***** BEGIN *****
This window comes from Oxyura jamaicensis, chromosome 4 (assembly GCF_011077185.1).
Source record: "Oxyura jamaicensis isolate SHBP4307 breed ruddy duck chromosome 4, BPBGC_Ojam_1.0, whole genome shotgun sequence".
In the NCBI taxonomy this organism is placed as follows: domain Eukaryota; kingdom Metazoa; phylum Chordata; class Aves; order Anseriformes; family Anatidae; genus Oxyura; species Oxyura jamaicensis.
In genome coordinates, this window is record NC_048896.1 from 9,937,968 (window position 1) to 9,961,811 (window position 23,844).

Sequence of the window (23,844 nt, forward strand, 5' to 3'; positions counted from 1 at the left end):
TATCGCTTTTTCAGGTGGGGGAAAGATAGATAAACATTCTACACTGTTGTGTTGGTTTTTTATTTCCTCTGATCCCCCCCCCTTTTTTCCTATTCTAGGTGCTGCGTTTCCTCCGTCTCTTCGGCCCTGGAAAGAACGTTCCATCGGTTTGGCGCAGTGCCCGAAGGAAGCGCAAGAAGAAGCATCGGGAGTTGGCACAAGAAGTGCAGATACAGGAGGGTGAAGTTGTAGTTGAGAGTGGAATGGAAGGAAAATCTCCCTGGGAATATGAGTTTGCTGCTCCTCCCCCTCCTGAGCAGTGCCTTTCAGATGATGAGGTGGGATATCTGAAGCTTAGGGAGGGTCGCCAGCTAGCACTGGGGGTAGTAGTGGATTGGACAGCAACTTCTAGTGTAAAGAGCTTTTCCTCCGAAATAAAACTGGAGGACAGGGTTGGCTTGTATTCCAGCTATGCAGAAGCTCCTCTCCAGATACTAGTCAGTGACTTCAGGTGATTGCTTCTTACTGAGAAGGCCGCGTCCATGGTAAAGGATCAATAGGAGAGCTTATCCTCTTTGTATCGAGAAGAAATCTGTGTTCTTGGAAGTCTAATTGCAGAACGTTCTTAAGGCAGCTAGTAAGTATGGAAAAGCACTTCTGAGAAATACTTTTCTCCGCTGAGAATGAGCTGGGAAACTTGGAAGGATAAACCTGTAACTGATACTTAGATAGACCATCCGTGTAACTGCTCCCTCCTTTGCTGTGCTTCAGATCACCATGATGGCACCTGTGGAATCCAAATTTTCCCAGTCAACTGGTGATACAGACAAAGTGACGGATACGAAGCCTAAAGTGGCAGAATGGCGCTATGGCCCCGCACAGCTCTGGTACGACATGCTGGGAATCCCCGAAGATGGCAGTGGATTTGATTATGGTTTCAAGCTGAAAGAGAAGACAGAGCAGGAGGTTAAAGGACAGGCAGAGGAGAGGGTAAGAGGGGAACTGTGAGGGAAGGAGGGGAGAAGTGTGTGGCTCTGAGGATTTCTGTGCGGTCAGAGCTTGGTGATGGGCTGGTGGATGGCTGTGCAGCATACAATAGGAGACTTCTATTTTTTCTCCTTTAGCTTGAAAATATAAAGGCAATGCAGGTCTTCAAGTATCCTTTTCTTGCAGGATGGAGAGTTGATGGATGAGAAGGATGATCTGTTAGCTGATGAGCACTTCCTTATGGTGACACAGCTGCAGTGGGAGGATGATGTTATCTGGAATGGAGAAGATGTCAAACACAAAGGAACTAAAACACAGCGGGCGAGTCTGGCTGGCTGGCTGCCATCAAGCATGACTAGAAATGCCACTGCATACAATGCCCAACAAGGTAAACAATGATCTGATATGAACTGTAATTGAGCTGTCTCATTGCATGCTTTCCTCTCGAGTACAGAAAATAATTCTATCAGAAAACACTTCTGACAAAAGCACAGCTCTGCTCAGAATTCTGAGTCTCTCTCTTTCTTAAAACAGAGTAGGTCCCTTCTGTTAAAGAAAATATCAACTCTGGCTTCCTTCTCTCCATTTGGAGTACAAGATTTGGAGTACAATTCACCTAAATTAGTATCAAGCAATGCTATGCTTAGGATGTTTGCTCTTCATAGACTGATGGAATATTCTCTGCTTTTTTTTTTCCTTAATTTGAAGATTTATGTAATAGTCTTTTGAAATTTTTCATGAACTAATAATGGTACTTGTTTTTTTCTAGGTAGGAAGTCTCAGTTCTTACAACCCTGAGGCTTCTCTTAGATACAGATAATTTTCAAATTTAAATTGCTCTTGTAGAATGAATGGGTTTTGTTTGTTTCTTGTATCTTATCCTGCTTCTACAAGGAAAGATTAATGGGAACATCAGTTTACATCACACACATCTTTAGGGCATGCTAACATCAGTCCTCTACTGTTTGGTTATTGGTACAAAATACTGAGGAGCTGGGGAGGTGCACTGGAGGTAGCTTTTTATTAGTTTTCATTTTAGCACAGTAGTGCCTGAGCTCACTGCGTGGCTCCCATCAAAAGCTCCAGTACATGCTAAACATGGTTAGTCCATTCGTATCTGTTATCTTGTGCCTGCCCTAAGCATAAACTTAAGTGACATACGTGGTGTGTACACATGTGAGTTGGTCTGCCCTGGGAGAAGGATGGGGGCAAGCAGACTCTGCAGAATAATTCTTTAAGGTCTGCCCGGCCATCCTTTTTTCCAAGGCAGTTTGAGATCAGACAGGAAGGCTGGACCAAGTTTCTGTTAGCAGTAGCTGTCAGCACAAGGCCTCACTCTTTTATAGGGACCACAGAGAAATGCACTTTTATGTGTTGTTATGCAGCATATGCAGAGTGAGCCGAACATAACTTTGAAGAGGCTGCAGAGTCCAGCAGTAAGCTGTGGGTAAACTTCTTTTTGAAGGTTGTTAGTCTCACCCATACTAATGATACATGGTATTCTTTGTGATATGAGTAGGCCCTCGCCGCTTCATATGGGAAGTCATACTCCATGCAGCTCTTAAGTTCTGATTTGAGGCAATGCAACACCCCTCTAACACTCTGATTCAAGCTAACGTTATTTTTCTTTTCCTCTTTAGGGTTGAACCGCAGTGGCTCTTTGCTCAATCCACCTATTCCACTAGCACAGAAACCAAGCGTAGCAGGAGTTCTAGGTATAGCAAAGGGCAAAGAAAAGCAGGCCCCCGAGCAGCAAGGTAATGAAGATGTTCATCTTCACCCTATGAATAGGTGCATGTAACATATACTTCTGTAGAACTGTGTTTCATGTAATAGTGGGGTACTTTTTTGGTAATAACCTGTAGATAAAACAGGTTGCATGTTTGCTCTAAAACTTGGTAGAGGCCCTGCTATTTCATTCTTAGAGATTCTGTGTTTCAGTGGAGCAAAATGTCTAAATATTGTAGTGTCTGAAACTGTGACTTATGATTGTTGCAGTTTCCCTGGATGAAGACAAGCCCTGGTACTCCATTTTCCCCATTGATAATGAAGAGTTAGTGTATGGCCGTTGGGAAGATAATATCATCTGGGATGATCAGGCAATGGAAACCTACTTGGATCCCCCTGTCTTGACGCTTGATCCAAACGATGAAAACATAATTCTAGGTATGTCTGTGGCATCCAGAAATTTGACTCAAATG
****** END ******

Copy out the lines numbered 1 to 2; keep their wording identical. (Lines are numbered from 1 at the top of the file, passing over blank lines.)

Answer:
This window comes from Oxyura jamaicensis, chromosome 4 (assembly GCF_011077185.1).
Source record: "Oxyura jamaicensis isolate SHBP4307 breed ruddy duck chromosome 4, BPBGC_Ojam_1.0, whole genome shotgun sequence".